Document Type

Article

Original Publication Date

2014

Journal/Book/Conference Title

Experimental Economics

Volume

17

Issue

3

First Page

488

Last Page

500

DOI of Original Publication

10.1007/s10683-013-9379-3

Comments

The final publication is available at Springer via http://dx.doi.org/10.1007/s10683-013-9379-3.

Springer PDF of record indicates first published online: 26 October 2013. Authors accepted manuscript presented on Scholars Compass after 12 month embargo.

The authors gratefully acknowledge research support provided by NSF grant SES-0904695 to Razzolini, by NSF grant SES-1024357 to Korenok, and the VCU Presidential Research Incentive Fund to Millner.

JEL Classifications: C91, D01, D64, H30, H41

Date of Submission

February 2015

Abstract

We show that, if giving is equivalent to not taking, impure altruism could account for List's (2007) finding that the payoff to recipients in a dictator game decreases when the dictator has the option to take. We examine behavior in dictator games with different taking options but equivalent final payoff possibilities. We find that the recipients tend to earn more as the amount the dictator must take to achieve a given final payoff increases, a result consistent with the hypothesis that the cold prickle of taking is stronger than the warm glow of giving. We conclude that not taking is not equivalent to giving and agree with List (2007) that the current social preference models fail to rationalize the observed data.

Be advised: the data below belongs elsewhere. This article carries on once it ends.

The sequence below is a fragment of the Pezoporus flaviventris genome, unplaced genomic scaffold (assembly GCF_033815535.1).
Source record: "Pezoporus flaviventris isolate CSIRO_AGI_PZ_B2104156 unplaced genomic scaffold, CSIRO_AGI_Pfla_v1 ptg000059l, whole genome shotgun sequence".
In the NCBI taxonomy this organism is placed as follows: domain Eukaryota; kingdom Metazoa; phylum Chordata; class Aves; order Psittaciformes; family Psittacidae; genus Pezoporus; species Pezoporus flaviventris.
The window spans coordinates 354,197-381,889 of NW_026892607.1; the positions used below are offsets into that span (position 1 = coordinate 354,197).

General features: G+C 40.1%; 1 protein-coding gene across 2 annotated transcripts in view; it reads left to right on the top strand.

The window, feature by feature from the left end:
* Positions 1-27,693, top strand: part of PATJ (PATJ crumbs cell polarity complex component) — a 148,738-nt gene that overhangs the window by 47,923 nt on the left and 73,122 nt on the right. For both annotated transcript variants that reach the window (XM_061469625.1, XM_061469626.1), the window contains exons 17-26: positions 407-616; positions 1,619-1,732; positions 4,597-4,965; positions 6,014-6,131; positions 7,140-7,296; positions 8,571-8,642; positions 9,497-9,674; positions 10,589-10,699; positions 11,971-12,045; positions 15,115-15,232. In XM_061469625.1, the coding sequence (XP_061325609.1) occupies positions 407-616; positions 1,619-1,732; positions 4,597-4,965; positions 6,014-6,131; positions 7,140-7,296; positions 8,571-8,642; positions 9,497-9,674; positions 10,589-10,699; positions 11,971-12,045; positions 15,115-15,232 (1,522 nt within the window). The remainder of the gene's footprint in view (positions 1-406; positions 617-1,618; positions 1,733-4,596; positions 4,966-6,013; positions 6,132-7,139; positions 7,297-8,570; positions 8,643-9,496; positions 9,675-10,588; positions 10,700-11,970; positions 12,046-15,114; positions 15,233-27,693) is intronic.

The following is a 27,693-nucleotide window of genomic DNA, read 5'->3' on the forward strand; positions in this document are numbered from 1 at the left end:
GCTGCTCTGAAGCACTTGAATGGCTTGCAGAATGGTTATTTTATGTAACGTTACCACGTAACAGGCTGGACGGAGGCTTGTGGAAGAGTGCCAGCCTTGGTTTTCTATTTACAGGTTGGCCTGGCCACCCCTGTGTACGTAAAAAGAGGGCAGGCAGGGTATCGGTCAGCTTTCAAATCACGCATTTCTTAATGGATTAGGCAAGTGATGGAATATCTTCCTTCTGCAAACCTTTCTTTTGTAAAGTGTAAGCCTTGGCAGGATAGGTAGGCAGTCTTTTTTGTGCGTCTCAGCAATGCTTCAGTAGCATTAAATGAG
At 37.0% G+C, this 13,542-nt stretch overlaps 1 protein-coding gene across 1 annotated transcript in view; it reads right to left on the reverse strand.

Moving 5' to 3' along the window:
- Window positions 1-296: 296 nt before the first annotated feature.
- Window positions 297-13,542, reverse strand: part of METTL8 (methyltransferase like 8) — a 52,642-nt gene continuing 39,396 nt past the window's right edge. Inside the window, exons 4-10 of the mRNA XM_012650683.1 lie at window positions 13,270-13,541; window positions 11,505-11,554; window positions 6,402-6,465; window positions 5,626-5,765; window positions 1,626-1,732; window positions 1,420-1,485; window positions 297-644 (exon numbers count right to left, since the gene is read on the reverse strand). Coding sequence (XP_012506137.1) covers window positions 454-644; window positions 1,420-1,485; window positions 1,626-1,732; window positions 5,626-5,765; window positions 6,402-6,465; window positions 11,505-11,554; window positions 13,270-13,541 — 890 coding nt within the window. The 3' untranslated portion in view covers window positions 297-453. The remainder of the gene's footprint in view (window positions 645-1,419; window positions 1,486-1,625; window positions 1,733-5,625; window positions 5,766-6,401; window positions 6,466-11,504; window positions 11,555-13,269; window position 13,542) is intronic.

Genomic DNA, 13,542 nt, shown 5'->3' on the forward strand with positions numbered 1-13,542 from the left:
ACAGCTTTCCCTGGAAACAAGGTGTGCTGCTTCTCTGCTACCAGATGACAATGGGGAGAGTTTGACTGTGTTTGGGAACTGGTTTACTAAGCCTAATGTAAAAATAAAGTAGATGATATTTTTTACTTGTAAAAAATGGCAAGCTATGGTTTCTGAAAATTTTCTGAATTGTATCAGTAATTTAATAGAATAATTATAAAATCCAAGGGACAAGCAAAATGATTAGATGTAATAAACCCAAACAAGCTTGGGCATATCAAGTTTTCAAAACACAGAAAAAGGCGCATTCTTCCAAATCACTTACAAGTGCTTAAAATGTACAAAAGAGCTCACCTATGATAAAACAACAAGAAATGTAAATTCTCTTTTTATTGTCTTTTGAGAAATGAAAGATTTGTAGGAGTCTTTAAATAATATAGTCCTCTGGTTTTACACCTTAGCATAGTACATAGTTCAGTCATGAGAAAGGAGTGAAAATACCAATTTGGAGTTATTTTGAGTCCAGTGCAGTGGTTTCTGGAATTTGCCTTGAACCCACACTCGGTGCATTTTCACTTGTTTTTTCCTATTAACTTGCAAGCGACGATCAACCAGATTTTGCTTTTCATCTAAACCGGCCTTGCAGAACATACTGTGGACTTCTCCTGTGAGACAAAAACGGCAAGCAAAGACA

Rights

© Economic Science Association 2013. This is the author’s version of a work that was accepted for publication in Experimental Economics, September 2014, Volume 17, Issue 3, pp 488-500. The final publication is available at Springer via http://dx.doi.org/10.1007/s10683-013-9379-3.

Is Part Of

VCU Economics Publications

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